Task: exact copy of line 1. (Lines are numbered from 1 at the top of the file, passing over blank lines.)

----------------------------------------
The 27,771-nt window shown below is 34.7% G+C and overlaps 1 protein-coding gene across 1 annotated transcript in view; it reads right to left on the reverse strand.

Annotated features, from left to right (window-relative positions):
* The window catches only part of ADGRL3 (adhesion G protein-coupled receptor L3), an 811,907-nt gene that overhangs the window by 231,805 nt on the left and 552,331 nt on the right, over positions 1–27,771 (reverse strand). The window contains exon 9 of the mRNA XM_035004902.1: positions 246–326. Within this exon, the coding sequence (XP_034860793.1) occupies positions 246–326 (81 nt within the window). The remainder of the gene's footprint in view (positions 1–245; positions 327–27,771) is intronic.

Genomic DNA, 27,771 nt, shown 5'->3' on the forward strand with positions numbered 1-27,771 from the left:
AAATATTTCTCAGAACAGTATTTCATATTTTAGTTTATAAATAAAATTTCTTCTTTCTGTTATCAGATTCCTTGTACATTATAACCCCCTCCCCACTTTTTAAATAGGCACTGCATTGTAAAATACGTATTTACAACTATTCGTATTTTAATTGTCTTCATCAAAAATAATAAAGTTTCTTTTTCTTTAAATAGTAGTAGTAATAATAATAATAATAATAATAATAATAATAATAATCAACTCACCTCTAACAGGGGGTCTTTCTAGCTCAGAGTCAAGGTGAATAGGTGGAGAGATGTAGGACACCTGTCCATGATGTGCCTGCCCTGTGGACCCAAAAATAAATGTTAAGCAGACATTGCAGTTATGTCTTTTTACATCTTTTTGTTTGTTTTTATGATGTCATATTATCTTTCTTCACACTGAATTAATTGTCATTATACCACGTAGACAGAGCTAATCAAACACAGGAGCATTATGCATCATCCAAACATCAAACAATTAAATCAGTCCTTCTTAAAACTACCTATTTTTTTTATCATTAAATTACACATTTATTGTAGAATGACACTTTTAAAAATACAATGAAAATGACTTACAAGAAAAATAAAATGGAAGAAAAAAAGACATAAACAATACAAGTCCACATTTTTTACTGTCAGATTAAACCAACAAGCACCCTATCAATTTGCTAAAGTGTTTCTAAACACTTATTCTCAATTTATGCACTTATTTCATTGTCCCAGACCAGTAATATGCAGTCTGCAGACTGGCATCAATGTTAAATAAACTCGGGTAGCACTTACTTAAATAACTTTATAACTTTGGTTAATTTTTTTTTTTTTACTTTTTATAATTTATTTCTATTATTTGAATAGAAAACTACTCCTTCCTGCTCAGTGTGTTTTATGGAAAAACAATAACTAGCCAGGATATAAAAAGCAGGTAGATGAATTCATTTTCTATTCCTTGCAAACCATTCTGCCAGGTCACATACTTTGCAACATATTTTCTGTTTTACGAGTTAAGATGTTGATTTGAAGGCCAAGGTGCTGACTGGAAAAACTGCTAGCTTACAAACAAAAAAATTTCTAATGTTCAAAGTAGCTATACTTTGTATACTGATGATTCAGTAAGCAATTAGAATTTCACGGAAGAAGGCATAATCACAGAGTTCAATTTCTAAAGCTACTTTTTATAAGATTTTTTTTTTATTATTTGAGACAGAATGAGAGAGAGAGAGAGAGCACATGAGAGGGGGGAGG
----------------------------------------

The 27,771-nt window shown below is 34.7% G+C and overlaps 1 protein-coding gene across 1 annotated transcript in view; it reads right to left on the reverse strand.